System drifting in Gulf to grow into hurricane by weekend

'Potential cyclone' likely to become Tropical Storm Barry late Thursday

By John Gaughan - Chief meteorologist, Rebecca Barry - Meteorologist, Steve Patrick - News4Jax digital managing editor

JACKSONVILLE, Fla. - A low-pressure system that moved into the Gulf of Mexico late Tuesday was upgraded this morning to a potential tropical cyclone. If forecasters are correct, it will be a Category 1 hurricane by Saturday.

The National Hurricane Center expects the system, located about 155 miles east southeast of the mouth of the Mississippi River at 2 p.m. Wednesday, to strengthen into a tropical storm by Thursday. It would be named Barry. As of 10:30 a.m. the system had 30 mph sustained winds and was moving west southwest at 8 mph.

Interactive hurricane tracking map

TRACK THE STORM: Interactive map of the tropics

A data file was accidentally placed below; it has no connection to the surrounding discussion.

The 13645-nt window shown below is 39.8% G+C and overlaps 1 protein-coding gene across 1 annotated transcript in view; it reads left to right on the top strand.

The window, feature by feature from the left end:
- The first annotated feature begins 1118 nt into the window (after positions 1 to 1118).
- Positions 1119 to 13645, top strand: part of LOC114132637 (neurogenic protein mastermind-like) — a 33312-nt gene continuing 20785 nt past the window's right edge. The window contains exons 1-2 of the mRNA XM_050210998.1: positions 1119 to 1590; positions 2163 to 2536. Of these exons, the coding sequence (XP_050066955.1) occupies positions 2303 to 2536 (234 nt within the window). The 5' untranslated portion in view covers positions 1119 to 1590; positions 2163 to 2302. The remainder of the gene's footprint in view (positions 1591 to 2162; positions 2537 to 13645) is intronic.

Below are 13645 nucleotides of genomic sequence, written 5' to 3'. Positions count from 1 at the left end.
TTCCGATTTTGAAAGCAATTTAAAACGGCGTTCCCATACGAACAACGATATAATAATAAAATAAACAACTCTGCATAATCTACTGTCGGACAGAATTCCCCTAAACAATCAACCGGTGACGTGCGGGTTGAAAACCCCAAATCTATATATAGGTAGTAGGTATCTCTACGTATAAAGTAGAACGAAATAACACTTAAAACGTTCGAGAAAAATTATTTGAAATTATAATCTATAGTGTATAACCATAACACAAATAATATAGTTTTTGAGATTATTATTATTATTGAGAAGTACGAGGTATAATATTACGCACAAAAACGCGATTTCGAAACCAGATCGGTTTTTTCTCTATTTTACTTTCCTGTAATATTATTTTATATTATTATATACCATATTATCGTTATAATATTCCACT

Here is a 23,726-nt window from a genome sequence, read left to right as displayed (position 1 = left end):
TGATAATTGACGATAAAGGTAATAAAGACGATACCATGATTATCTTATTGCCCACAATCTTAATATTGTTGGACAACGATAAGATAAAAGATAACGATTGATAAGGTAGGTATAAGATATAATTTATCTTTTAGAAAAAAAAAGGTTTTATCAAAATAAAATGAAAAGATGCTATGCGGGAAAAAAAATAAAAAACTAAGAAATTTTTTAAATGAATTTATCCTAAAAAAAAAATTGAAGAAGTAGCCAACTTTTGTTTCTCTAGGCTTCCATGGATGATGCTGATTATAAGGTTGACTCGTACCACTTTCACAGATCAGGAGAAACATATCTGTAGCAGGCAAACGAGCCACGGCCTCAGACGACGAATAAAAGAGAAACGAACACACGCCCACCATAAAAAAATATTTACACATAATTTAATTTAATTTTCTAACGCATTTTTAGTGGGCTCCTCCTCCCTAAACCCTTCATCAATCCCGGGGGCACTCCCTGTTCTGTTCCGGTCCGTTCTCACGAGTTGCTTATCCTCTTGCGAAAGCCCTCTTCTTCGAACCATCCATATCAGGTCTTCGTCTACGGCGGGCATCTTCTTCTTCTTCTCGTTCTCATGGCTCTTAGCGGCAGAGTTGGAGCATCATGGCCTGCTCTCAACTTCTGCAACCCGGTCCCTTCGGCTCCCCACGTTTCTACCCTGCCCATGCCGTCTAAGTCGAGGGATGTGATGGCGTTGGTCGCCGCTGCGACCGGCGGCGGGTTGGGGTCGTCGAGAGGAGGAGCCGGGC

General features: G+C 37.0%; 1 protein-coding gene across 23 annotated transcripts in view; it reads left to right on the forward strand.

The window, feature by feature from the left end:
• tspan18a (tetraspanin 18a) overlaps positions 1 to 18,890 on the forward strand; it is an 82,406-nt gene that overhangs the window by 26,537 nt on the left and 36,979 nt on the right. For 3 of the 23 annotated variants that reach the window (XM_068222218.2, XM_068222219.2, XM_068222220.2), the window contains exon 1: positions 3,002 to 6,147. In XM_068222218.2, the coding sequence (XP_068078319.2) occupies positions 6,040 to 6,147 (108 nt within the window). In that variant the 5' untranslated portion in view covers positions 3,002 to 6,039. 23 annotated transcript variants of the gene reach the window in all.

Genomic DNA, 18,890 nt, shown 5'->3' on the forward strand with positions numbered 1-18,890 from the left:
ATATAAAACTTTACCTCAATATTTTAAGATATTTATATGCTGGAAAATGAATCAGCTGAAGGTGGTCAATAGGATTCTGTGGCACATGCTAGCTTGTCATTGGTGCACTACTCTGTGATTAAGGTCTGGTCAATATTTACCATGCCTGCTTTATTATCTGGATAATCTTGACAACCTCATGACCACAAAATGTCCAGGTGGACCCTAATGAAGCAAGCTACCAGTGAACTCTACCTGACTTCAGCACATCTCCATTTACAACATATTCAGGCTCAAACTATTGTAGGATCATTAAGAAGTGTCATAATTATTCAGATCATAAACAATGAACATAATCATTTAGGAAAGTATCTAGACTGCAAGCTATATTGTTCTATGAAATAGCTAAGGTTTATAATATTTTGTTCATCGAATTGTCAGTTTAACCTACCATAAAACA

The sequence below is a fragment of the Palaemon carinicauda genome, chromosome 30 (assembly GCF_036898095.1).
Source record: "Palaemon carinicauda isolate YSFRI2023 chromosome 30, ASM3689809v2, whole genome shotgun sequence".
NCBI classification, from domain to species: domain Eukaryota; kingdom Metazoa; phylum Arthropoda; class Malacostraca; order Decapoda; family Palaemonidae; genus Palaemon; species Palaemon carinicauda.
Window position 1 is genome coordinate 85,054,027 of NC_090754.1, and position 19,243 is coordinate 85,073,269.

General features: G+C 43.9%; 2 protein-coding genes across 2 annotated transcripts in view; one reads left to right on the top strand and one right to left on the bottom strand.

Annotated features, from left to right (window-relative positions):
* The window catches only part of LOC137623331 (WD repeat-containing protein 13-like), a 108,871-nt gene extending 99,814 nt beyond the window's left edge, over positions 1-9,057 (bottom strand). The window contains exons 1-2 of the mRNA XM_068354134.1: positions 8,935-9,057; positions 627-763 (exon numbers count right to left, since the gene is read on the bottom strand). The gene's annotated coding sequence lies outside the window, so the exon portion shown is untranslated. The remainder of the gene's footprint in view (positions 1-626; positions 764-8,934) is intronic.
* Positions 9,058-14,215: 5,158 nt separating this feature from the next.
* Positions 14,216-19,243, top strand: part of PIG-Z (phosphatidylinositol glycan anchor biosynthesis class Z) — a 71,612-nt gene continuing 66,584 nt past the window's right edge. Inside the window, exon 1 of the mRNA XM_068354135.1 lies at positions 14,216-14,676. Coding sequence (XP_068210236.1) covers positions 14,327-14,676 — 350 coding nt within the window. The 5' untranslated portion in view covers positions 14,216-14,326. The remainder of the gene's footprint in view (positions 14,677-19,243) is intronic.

This disturbance has the potential to produce heavy rainfall from the upper Texas Coast to the Florida Panhandle over the next several days. But most of the flooding potential will be where it comes ashore and east of the final landfall location.

A Storm Surge Watch has been issued from the mouth of the Pearl River to Morgan City, Louisiana. A Tropical Storm Watch has been issued from the mouth of the Mississippi River to Morgan City, Louisiana.

Heavy rains and flooding are already occurring in southeast Louisiana. [Full story]

An Air Force Reserve Unit reconnaissance aircraft is scheduled to investigate the depression Wednesday.

With the system over water, environmental conditions are expected to be conducive for tropical cyclone formation. The five-day NHC forecast calls for this system to be a tropical storm by Thursday afternoon and a Category 1 hurricane by Saturday morning as it nears the western Louisiana coast.

This system has the potential to produce heavy rainfall along portions of the northern and eastern U.S. Gulf Coast later this week. Interests along the Gulf Coast from the Upper Texas coast to the western Florida peninsula should monitor the progress of this system.

As the low drifts south and west, it will drag tropical moisture across our area and enhance our chances for waves of downpours to sweep past on Wednesday, but by Thursday, the moisture will be dragged further west and allow Jacksonville to dry out a little.

NHC embed

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